EXCLUSIVE: “Checkout choices” – Harshna Cayley, Barclaycard Payments in ‘The Paytech Magazine’
With consumers demanding fewer barriers between the physical and digital worlds, Barclaycard Payments is using technology and data to better connect them with businesses and improve the transaction experience for both, says Harshna Cayley
Consumer behaviour is changing and the lines between digital and physical are becoming increasingly blurred as more and more people see shopping as one experience – be it online, in-store or conducted over a mobile device. And this is fuelling the need for an increasing array of payment methods, enabled by the rise of open banking. In addition, services such as buy now, pay later (BNPL) give users even more choice and flexibility when it comes to how they finance their purchases, whatever method they opt for. And therein lies the conundrum for businesses – how to simultaneously provide the seamless, flexible and consistent commerce experience customers desire, from their choice of initial shopping method to returning items they don’t want, while also responding to rising demand for a wider variety of payment options. This is particularly relevant in retail. Consumers want friction-free, integrated, connected experiences within every single channel they interact through.
Harshna Cayley, head of online payments at Barclaycard Payments, says: “Customers want a seamless shopping experience. What that means for retailers or other businesses is that they need to continually work to create that single customer view, through every single touchpoint the consumer is in. And that means they do need to embrace and be resourceful with the technologies they’re using and the payment providers they’re working with.”
Cayley is in a particularly strong position to comment, as Barclaycard Payments is the number one payments processor in the UK, as well as the number one commercial card provider and number two merchant acquirer in Europe.
“The scale that we have around our expertise, data and insights, and the solutions we put in the hands of our customers, is pretty incredible, particularly around helping those businesses grow and particularly with the backdrop of the rising cost of living, economic uncertainties, and so on,” she adds. Barclaycard Payments has long been a major player in the point-of-sale (POS) market, which has become an increasingly competitive area of payments with a plethora of new entrants stepping in and offering a range of flexible options.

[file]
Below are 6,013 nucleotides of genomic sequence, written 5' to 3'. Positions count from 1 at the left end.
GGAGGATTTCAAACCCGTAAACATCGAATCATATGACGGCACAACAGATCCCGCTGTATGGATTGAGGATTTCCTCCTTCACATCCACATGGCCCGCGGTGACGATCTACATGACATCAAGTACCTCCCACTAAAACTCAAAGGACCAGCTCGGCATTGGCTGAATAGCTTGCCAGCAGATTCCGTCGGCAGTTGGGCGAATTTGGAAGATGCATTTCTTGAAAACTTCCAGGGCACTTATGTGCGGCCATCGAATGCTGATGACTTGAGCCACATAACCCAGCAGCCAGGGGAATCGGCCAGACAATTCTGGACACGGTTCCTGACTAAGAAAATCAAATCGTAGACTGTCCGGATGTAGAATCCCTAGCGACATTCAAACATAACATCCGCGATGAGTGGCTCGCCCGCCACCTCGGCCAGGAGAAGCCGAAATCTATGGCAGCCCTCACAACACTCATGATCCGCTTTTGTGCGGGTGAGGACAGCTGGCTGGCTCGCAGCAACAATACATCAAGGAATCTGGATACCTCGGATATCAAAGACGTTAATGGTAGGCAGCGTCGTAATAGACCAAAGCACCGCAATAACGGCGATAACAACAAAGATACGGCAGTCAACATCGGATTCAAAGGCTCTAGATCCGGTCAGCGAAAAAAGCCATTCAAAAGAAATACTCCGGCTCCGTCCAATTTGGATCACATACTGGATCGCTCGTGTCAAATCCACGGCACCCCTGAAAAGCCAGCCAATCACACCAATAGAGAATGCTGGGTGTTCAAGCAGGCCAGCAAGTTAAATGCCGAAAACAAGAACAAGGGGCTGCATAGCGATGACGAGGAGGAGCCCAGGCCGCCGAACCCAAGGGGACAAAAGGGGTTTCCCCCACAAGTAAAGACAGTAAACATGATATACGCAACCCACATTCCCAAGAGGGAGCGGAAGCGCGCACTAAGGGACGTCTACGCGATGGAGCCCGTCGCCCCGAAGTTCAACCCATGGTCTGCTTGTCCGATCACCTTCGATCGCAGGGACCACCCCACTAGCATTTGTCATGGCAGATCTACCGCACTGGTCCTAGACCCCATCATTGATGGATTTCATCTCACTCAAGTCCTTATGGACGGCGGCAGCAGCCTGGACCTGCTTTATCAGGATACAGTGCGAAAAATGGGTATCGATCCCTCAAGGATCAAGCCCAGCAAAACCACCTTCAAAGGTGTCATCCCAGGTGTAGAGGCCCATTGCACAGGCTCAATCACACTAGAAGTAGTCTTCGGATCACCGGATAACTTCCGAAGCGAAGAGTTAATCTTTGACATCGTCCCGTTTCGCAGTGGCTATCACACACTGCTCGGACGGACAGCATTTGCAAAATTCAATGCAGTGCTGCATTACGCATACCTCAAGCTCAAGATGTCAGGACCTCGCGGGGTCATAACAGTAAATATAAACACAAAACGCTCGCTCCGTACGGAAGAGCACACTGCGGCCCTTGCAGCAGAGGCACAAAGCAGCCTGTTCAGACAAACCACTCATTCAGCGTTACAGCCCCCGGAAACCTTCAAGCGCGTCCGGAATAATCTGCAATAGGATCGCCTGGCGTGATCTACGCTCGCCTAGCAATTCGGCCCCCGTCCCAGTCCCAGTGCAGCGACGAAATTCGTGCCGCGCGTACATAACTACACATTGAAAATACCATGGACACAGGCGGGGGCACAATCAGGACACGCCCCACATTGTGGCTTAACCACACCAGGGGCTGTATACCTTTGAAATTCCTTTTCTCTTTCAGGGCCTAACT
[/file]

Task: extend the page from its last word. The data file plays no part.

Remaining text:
Most recently, the company launched Smartpay Touch into that market – an all-in-one POS solution that enables ‘businesses to run their businesses’ by simplifying users’ admin and thereby enabling them to maximise profit. Presented as a modern-day take on the traditional bank manager, this nifty little terminal takes all payment types and offers its users services including real-time insights, inventory control and supplier management to boot. Smartpay Touch is not just about taking payments.
“It’s got the software layer, it’s on a nice white device, and it enables businesses to run their operations. It helps them with inventory management, CRM and appointment booking, as well as taking card payments,” says Cayley.
Such devices are becoming increasingly vital for businesses as consumers continue to shun physical bank cards in favour of digital alternatives, wallets and other payment types. Indeed, Cayley says digital wallets now represent the highest single transaction method, at 30 per cent of sales, outstripping contactless payments in store (24 per cent) and conventional card payments (21 per cent).
“So, we know that consumers are embracing digital wallets and we’re going to see it going in one direction; it will hike up even more,” she adds. Cayley reasons that if consumers nowadays expect digitisation to be there, without friction, and are increasingly intolerant of manual, time-consuming processes, then businesses must embrace the changes to thrive. Omnichannel, or unified commerce as she calls it, is here to stay. “It’s not just about taking payments anymore, or the checkout interaction, it’s the whole experience that can be powered by software loaded onto the POS devices that consumers are familiar with,” she says.